Docker provides a simple way to configure any docker image and create your own custom image with the help of the dockerfile.
Ubuntu is a Debian-based Linux operating system based on free software. Keycloak is an open source identity and access management solution. Learn how to confifgure a docker image to create your own custom docker image using dockerfile. Oct 31, 2020 sudo docker build -t tag-demo:my-ubuntu. Tagging the Image directly. You can also tag an Image directly using the tag sub-command. Sudo docker tag / You can see that the new tag has been assigned to the Image. While Pulling an Image. You can pull a Docker Image using the pull sub-command. You can specify the.
In this tutorial, you will learn how to pull an official image from the Docker repository and customize it according to your own requirements. And then you can run and verify the custom docker image.
Creating custom docker image
So, in this example, you’ll be using an Alpine Linux image that does not include the Vim editor by default. You’ll modify this Docker image to create a new docker image of Alpine Linux that includes Vim editor by default. It cannot get any simpler than this. can it?
If you have not already, please install Docker on Ubuntu or whichever Linux distribution you are using. Make sure to add yourself to the docker group so that you can run docker without sudo.
You’ll need active internet connection for downloading the base docker image.
Step 1: Get docker image [optional]
I chose Alpine Linux in this example because it is really small. The Alpine docker image is hardly 5 MB in size, can you believe it? It’s the perfect Linux distribution for containerization.
This step is optional. I included it show that you can compare it with the customized docker image.
Pull the latest docker image of Alpine Linux using docker pull command:
Step 2: Create Dockerfile with the needed customization
Now let’s create a new empty file named Dockerfile using touch command.
Now you need to edit this file and these three lines to it and save it. You can use an edition like Vim or Nano or use cat command to add these lines to the Dockerfile.
What you are doing here is to create a new docker image by downloading the latest Alpine docker image from the Docker Hub.
Like apt, Alpine uses apk package manager. So the next two commands are basically telling Alpine linux to update the available package cache (apk update) and then install Vim (apk add vim).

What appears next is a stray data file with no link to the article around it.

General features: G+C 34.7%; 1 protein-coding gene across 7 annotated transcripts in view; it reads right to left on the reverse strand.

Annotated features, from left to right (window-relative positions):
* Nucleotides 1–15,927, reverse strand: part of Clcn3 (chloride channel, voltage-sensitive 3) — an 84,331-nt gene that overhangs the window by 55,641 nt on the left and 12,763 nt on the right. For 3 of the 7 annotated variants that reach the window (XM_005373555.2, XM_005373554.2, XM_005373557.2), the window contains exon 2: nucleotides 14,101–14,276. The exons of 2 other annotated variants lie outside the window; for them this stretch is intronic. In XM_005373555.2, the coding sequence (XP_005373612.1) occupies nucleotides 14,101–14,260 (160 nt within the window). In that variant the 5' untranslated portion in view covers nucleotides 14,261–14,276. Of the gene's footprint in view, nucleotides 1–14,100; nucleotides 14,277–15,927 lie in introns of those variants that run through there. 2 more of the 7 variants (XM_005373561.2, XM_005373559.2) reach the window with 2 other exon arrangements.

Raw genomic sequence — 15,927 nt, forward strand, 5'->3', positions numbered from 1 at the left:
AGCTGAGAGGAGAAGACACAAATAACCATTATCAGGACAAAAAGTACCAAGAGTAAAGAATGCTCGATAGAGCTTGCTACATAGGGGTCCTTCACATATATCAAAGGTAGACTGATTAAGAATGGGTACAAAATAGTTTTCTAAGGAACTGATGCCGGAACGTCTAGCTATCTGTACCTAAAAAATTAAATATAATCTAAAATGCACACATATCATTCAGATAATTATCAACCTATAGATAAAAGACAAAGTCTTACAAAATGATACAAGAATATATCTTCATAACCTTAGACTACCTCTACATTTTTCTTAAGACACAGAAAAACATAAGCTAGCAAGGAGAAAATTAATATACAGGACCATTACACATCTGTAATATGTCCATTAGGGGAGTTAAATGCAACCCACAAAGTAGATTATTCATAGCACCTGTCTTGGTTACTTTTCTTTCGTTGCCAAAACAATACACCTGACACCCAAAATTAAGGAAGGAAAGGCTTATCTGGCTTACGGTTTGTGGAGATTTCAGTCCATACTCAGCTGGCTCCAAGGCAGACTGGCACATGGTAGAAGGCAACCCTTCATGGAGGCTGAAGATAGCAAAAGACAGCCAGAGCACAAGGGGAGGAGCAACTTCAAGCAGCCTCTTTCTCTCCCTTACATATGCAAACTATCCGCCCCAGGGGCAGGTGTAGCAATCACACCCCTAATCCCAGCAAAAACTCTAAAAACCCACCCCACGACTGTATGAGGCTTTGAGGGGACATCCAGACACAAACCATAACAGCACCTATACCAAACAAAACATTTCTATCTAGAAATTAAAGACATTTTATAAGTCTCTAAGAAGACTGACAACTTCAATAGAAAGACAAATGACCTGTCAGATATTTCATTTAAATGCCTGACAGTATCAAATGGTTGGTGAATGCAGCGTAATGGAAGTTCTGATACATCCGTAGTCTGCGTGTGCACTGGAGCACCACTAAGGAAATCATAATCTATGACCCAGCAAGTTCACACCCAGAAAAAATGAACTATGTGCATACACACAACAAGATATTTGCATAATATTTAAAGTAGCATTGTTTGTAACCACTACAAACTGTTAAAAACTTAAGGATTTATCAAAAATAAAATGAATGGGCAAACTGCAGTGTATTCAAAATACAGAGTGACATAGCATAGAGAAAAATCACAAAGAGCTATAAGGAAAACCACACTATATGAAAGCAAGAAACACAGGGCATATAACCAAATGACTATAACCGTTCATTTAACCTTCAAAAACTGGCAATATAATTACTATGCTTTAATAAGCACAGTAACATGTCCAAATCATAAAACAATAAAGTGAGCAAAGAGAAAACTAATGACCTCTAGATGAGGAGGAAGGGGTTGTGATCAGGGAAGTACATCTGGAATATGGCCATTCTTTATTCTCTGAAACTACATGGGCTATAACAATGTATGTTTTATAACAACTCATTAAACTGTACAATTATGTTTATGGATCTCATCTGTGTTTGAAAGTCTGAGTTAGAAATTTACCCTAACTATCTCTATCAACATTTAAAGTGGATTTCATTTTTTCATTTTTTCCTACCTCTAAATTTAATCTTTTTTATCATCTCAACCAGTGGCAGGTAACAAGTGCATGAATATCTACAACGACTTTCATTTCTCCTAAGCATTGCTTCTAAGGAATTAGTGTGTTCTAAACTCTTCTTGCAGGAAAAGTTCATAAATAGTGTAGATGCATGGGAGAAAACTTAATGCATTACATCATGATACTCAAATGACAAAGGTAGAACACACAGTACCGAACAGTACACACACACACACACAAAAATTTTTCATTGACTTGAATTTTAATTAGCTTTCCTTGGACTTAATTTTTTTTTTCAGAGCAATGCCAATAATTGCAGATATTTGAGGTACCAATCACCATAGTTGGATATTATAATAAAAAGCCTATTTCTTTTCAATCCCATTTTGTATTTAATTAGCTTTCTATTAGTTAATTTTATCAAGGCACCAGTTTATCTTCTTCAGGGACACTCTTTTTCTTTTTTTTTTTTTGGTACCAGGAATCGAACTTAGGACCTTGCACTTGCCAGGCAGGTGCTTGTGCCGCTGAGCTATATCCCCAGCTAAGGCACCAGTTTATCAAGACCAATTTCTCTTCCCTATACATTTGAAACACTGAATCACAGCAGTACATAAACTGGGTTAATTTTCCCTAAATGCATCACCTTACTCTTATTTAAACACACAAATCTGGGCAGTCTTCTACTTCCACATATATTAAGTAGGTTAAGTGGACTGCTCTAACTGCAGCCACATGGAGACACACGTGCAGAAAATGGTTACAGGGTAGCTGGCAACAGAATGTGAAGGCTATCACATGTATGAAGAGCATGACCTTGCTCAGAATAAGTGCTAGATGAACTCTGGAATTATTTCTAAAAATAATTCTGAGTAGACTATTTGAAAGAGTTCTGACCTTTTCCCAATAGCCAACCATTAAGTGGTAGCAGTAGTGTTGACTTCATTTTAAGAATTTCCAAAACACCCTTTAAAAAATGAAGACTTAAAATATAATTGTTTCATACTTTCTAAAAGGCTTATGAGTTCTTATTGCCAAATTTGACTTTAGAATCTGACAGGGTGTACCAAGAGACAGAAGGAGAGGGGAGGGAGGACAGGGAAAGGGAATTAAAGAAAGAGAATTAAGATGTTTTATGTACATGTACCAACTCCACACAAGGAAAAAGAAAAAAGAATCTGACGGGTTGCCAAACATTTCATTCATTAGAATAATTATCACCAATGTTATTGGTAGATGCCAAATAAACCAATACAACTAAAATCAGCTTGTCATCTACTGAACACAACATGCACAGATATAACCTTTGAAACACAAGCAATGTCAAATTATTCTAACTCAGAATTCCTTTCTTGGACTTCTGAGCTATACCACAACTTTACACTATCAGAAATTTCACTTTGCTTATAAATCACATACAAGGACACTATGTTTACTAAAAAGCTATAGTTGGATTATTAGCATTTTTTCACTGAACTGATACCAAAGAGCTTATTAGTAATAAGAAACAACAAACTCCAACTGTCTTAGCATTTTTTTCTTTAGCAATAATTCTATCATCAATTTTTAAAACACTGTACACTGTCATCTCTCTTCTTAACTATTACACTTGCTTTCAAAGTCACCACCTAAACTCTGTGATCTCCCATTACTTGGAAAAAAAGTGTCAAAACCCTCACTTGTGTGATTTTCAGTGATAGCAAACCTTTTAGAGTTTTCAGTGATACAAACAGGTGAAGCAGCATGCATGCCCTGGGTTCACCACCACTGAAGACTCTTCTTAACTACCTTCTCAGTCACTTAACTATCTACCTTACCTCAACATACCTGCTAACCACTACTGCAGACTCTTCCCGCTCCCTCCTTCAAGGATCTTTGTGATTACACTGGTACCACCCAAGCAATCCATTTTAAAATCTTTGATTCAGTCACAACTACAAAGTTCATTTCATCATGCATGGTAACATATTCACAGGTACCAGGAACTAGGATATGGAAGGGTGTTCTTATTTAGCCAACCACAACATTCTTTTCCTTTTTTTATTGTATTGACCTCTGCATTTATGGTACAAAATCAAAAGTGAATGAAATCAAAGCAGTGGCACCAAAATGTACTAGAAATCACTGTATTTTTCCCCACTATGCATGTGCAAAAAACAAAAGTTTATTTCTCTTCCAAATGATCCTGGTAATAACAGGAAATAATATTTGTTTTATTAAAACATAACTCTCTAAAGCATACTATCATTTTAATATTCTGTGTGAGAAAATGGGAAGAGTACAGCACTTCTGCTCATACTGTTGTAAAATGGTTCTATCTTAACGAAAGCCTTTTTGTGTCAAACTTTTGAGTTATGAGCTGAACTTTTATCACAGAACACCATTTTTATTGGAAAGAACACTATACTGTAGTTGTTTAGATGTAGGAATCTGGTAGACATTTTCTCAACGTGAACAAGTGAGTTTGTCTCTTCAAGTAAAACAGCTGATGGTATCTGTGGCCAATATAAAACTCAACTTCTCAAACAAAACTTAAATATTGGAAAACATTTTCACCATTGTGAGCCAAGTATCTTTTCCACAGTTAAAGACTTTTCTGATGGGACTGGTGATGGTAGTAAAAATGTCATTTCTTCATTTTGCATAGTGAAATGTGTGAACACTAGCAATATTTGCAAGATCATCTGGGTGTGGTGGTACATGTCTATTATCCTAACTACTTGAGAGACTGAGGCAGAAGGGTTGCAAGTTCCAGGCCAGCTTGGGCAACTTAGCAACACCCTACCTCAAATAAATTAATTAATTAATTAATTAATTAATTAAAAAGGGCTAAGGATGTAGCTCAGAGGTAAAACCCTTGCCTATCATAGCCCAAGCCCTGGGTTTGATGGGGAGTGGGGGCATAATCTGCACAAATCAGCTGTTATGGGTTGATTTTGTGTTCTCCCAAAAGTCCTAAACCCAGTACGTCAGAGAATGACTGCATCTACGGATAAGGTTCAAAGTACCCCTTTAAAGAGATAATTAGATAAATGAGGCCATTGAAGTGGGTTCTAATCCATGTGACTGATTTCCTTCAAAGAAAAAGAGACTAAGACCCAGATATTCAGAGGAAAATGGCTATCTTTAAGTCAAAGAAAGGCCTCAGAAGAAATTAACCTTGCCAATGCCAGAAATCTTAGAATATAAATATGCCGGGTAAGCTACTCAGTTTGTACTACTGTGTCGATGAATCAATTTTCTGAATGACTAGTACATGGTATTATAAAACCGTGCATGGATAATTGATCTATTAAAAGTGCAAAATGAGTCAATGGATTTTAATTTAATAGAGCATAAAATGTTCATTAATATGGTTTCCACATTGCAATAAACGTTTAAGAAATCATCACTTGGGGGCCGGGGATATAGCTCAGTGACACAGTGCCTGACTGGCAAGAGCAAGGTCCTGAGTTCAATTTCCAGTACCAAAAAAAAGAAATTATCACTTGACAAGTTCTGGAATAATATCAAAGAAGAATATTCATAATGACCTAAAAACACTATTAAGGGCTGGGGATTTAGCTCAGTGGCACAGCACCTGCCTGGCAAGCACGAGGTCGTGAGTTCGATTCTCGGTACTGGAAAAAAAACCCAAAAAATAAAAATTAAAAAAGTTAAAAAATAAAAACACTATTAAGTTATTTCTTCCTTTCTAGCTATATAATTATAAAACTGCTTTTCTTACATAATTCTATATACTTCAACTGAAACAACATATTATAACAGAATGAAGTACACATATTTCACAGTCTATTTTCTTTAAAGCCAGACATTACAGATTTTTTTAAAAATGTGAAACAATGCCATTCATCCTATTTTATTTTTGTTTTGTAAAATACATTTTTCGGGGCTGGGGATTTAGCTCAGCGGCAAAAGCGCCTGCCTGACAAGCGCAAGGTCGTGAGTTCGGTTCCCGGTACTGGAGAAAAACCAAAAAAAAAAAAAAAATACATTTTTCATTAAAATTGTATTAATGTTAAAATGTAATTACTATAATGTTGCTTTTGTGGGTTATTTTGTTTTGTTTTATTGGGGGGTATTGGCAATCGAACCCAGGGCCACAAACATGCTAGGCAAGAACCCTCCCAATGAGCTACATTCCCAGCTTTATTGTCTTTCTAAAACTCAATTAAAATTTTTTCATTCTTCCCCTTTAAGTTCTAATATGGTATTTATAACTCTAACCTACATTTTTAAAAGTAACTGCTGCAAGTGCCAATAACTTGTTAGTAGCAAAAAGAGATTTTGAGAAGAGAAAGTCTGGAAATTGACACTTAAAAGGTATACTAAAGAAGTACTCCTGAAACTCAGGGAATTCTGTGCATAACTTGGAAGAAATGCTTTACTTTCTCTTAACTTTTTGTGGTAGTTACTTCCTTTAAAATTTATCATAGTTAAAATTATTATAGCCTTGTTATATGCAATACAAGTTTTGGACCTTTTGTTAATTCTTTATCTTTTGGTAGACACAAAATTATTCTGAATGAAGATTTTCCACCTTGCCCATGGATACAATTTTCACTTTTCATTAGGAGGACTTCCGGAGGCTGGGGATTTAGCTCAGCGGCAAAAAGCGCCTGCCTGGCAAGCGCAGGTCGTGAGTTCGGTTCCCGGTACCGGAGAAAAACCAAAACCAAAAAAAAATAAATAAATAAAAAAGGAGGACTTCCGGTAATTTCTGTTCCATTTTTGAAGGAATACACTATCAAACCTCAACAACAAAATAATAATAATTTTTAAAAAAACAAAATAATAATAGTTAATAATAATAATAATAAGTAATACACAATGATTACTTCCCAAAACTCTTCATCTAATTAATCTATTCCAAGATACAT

As you can see, with RUN in Dockerfile, you can customize your base docker image by running specific commands.
Step 3: Create the custom docker image with Dockerfile
The command to build the custom image from the Dockerfile looks like this:
With the -t tag, you specify the name of your custom docker image.
Considering that your Dockerfile is in your current directory, you can create the new docker image of Alpine Linux with Vim installed like this:
Get Docker Images
Let’s see the available Docker images on the system now:
You can see that the base docker image which was hardly 5 MB in size is now 33 MB with Vim installed on it (and the package cache updated).
Now, let’s verify that your modified docker images has vim installed by running a container from it:
Once you are inside the container, you can verify that Vim is installed by checking its version:
Exit the container by typing exit in the terminal. Stop the container, remove the container and remove the docker images (if you want to) to free up disk space.
Congrats! You just learned how to create your very own customized docker image.
I know it’s not a very extensive tutorial and you may have complex need. But this tutorial works as the first step towards understanding docker image customization.
I highly recommend reading more on Dockerfile to know what other options you have available for customizing docker images.
Get Docker Image Sha
If you have questions or suggestions, please leave a comment below.
|docker||The base command for the Docker CLI.|
Get Docker Image Tag
|docker image build||Build an image from a Dockerfile|
|docker image history||Show the history of an image|
|docker image import||Import the contents from a tarball to create a filesystem image|
|docker image inspect||Display detailed information on one or more images|
|docker image load||Load an image from a tar archive or STDIN|
|docker image ls||List images|
|docker image prune||Remove unused images|
|docker image pull||Pull an image or a repository from a registry|
|docker image push||Push an image or a repository to a registry|
|docker image rm||Remove one or more images|
|docker image save||Save one or more images to a tar archive (streamed to STDOUT by default)|
|docker image tag||Create a tag TARGET_IMAGE that refers to SOURCE_IMAGE|